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Frame of Reference

If you’re really bad at your job, that’s OK. People who are really bad at their jobs can enjoy wildly successful careers. If you doubt me, take a look at your management team. What’s really bad about being bad at your job is when someone notices just how bad you are. And what’s even worse is when that someone is called upon to provide you with a good reference.

That’s not only bad; that’s super-bad.

Of course, you may take comfort in the fact that most companies have a policy of not giving personal references. Afraid of a lawsuit from you, the ex-employee, all the reference-provider person is supposed to do is confirm your title and affirm that you worked at the company between a certain set of dates. Unfortunately, even companies that do embrace this policy may find other ways to communicate your cosmic lameness. In fact, according to the staff at Allison & Taylor Reference Checking of Rochester, Mich., “almost 50 percent offer lukewarm or downright negative feedback.”

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These naysayers have subtle ways to give you a slap in the resume. For example, when asked when you worked at the company, a shrewdly sadistic HR android could say, “Well, she was here between January 2009 and March 2011, but if you want to know when she worked I’d have to say, two weeks in 2009 and a half-day in 2010.”

You may know that you’ve got a hater hiding in your work history, or you may think that everyone loves you, when that’s not at all the case. “Many people are completely blindsided by a bad reference — they never realized there was an issue,” revealed Jeff Shane vice president of Allison & Taylor. “Bad references can put a sudden halt to a candidate’s search for that great new job.”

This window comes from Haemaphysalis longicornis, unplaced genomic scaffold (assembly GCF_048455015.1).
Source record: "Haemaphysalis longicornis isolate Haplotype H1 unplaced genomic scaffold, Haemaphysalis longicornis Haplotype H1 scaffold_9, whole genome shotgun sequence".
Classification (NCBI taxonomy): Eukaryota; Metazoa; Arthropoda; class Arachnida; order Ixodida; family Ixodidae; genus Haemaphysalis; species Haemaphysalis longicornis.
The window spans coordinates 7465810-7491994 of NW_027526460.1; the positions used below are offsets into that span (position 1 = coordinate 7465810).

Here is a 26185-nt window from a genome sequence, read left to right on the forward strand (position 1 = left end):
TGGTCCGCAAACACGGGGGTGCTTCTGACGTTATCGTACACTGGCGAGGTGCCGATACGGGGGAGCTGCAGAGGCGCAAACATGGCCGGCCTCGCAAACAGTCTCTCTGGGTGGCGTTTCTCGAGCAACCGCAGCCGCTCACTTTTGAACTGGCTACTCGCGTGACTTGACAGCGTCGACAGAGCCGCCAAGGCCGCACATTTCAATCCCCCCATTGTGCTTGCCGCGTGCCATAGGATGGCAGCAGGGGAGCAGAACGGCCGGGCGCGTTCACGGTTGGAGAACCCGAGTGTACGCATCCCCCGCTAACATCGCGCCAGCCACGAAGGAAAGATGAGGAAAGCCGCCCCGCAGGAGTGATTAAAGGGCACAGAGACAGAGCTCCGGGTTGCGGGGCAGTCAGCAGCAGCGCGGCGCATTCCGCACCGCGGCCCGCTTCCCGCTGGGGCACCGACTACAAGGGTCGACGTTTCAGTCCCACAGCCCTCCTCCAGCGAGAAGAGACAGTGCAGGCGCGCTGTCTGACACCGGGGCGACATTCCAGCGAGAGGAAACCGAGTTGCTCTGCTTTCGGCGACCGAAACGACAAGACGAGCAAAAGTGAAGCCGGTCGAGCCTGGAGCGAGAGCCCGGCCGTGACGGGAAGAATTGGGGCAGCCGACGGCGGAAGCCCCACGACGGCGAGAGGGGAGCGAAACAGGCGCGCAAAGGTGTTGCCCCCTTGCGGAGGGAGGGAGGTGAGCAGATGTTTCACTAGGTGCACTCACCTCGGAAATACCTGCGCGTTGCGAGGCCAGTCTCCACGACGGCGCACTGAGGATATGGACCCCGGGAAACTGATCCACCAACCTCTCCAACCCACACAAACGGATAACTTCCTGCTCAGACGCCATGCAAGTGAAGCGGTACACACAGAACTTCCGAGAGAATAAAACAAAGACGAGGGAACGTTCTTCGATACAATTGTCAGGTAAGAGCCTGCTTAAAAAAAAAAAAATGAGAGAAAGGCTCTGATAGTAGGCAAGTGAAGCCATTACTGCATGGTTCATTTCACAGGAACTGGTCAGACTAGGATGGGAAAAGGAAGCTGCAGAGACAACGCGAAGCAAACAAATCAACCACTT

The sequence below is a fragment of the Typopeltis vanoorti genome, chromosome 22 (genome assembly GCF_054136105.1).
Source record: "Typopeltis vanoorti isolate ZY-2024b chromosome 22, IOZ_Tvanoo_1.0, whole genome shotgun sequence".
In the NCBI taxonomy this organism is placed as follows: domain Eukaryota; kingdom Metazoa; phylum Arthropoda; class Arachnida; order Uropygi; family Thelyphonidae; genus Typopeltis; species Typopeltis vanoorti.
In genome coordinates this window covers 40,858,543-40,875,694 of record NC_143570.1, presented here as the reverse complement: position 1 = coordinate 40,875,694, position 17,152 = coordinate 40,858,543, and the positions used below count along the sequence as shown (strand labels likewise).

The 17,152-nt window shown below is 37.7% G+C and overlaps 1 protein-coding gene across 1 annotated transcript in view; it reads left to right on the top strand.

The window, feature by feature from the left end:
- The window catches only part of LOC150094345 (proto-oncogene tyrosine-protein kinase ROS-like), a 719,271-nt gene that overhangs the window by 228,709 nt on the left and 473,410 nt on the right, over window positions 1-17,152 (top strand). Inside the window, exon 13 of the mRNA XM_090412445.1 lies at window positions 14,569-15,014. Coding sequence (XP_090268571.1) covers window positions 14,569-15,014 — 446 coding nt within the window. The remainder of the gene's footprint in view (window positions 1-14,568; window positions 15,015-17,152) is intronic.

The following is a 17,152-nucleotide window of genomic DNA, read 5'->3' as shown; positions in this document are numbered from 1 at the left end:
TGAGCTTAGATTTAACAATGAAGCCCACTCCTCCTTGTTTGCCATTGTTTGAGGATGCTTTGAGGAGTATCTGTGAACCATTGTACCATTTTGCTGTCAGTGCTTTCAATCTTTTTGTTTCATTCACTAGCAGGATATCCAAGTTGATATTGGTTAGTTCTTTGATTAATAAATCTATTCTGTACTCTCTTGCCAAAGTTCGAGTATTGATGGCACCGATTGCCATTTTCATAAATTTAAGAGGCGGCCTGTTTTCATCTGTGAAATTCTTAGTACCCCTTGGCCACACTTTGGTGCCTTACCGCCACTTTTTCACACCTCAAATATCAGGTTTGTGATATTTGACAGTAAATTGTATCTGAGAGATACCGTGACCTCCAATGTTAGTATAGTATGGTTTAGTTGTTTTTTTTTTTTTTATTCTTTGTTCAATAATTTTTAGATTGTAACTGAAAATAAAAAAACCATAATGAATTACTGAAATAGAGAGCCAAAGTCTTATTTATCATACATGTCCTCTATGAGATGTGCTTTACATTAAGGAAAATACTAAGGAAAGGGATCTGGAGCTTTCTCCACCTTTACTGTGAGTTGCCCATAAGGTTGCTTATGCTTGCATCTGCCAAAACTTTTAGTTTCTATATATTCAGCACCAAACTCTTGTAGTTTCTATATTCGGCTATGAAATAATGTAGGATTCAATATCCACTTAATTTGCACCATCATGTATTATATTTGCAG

A visit to www.AllisonTaylor.com will provide you with an entertaining and totally frightening cornucopia of slyly negative comments. Like the former supervisor who is unable to rank you when compared to other employees, not because the company does allow sharing such subjective info, but because “they could not do anything correctly in the position they held with us.”

“Would you rehire this person?” is another typical reference-seeking question, but a clever former manager can scuttle your employment chances by simply answering, “He is not. I’m really not supposed to say anything, but he was unreliable and sick a lot.”

This is highly unfair. It’s not your fault that you’re allergic to work!

And what about the reference provider who provides a real knockout punch when asked to rate your strengths and weaknesses by responding, “I cannot think of any strengths, only weaknesses?” Or the former manager who reluctantly refuses to explain why you left your former company with “Hold on, let me get the legal file to see what I am allowed to say.”

Fortunately, the friendly folks at Allison ” Taylor have some tips for repairing or avoiding a job reference ding. One sensible idea is to simply delete the toxic company from your resume entirely. This could be difficult, as your potential new employer may not understand why there is a fifteen-year gap in your work history. (You could explain you were working undercover during that period, but you’d better check first to see if the CIA has forgiven you for that kerfuffle in Kazakhstan.)

Alternately, you can substitute a reference more likely to provide a positive reference. You might say, “I have forgotten the name of my former employer, but here is the phone number for my mother.” (Just make sure Mom has forgiven you for that kerfuffle in Kazakhstan.)

Allison & Taylor suggest a proactive attack as another technique for defusing a potentially negative reference. “Mr. Smith is my former supervisor, but we don’t share the same perspective on key issues,” you could say. I do think you may need to add some detail to flesh out the story, as in “See, Mr. Smith thinks I’m paranoid, when the real trouble is that he has organized a whole task force of invisible people to hid in my cubical and harass me.”

It’s unlikely that you will ever be free of a bad reference, which leaves you with two choices. You can either start doing a really good job, or you can continue being a completely rotten employee and stay where you are. I say — stay rotten. It could be the secret of your success.

Bob Goldman was an advertising executive at a Fortune 500 company, but he finally wised up and opened Bob Goldman Financial Planning in Sausalito, California. He offers a virtual shoulder to cry on at bob@funnybusiness.com.

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